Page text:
New Mexico saw a statewide increase in false schools threats in 2022, and although school officials in Eddy County reported few or none this year, they said they were prepared to investigate any hoax that could threaten the safety of students. increased threats from 2021 to 2022 at other schools across New Mexico, law enforcement officials said.
Hoax threats increased throughout New Mexico from two during the first six months of 2021, per records from the FBI’s Albuquerque Division, compared to 19 so far this year.
“It’s not unusual to see an uptick in hoax threats after a mass shooting in another part of the country,” said FBI Special Agent in Charge Raul Bujanda.
He said the Bureau investigates threats sent via social media, text messages or email to schools across New Mexico.
“Those who post or send these threats can receive up to five years in federal prison, or they can face state or local charges,” Bujanda said in the news release.
Albuquerque FBI Spokesperson Frank Fisher said the federal agency was not releasing the specific districts threatened.
“We would ask all parents and students throughout the state to pay attention to our message about hoax threats because whether urban or rural, law enforcement takes all threats seriously and perpetrators could face serious consequences,” he said.
Carlsbad Municipal Schools (CMS) Dr. Gerry Washburn said the district had not received any hoax threats in 2022 and schools did not need a lockdown or cancellations.
But he said the district will work with local law enforcement to respond to future threats, and has done so in the past.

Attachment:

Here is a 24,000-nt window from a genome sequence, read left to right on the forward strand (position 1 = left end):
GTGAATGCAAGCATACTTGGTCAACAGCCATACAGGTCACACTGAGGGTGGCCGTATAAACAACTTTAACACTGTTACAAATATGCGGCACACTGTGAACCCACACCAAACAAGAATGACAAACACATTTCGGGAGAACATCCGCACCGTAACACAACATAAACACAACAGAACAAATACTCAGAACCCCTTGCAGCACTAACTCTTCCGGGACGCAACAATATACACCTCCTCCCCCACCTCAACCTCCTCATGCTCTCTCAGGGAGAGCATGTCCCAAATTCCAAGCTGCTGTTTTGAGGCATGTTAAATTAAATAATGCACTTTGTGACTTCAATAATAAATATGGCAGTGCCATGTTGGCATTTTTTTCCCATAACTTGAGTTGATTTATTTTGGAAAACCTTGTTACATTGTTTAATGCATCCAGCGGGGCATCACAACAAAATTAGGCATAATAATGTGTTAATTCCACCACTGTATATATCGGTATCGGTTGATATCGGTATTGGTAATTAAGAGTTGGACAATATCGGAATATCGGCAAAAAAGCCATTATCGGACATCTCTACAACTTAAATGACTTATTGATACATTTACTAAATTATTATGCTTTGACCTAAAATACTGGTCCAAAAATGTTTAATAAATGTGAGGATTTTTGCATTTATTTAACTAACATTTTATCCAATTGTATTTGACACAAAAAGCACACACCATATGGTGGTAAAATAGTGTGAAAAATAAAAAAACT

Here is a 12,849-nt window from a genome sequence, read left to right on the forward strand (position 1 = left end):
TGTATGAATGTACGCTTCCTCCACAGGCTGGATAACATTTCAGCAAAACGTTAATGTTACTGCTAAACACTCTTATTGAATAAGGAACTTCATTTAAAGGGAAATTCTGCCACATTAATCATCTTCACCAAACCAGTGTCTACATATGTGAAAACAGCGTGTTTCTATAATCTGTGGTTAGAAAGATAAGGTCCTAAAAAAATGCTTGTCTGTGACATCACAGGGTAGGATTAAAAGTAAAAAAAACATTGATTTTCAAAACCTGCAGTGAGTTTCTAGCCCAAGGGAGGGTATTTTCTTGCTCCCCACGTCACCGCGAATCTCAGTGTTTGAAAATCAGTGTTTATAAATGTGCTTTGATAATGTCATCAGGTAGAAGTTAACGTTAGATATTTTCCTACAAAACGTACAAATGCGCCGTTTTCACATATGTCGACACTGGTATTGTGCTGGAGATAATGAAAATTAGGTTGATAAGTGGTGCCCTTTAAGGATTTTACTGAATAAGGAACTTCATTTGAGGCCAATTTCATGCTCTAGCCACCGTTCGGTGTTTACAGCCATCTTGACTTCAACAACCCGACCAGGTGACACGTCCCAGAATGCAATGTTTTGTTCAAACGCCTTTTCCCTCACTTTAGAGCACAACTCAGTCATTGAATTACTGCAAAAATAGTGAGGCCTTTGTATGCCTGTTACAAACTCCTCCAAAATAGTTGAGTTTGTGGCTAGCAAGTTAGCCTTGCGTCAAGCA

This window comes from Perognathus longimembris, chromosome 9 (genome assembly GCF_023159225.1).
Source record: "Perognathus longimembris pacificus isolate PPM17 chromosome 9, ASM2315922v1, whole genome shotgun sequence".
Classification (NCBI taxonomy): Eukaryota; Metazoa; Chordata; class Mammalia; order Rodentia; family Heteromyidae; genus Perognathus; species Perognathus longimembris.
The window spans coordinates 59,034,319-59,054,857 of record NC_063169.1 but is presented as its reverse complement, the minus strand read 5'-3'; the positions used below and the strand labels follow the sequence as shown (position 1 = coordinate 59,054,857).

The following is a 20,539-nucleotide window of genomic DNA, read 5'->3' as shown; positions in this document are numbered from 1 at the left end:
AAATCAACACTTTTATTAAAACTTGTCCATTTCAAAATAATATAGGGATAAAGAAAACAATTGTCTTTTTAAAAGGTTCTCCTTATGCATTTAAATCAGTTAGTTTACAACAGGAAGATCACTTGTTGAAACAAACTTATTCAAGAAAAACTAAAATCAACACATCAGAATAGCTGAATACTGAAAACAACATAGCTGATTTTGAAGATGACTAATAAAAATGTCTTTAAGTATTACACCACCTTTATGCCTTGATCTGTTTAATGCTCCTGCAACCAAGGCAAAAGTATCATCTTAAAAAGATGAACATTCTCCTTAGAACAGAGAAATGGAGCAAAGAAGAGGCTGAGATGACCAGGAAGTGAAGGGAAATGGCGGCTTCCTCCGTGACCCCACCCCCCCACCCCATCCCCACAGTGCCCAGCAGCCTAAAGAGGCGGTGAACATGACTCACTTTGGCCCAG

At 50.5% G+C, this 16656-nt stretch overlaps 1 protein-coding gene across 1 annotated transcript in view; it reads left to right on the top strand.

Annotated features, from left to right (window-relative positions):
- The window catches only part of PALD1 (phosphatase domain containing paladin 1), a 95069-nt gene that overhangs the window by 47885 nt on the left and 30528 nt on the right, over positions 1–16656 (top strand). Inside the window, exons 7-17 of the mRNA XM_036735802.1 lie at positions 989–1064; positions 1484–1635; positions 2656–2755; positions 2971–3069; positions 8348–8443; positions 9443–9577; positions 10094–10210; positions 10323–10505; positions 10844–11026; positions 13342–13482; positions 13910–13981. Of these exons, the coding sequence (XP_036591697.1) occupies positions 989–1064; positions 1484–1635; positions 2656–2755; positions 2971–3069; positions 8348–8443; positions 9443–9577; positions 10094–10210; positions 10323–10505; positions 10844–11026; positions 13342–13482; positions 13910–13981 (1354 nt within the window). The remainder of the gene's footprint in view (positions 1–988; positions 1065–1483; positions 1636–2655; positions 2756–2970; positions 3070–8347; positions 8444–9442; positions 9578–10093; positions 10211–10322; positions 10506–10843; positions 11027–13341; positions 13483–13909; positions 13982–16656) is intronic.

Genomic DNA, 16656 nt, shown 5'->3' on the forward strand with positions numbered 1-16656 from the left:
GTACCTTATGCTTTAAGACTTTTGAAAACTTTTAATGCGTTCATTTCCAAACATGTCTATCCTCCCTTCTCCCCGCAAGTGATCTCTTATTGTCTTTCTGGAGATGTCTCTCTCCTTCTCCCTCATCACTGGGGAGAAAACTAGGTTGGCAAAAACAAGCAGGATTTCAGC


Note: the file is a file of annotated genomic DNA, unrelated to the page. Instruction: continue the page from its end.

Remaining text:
In past years, he said CMS received around five to 10 hoax threats that were not deemed credible.
Washburn said once a threat is sent in, the Carlsbad Police Department and Eddy County Sheriff’s Office were notified.
“The Police Department and Sheriff’s Office always do extra patrols when we have one as an abundance of caution,” he said.
Washburn said CMS treated every threat or rumor as credible as law enforcement investigates and determines how students should be treated based on their findings.
School hoaxes were rare at Artesia Public Schools, but did occur in recent years, local police said.
“We would have to deal with these hoaxes about once or twice a year,” said Artesia Police Spokesman Cmdr. Pete Quinones.
“We had none at the end of school year of 2021, when kids were able to get back to school (after COVID-19 restrictions were lifted), and had none in the 2021-2022 school year,” he said.
Quinones said one student was charged several years ago with making threats to APS.
He said Artesia Police Department’s School Resource Officer conducts formal investigations and determine if a threat was real or a hoax.
The New Mexico Public Education Department (PED) encouraged school districts across the state to follow orders during hoax threats.
“The PED encourages school districts to report all crimes to local law enforcement agencies and to otherwise follow their own, required school safety plan to keep the school community safe,” said Judy Robinson, spokesperson.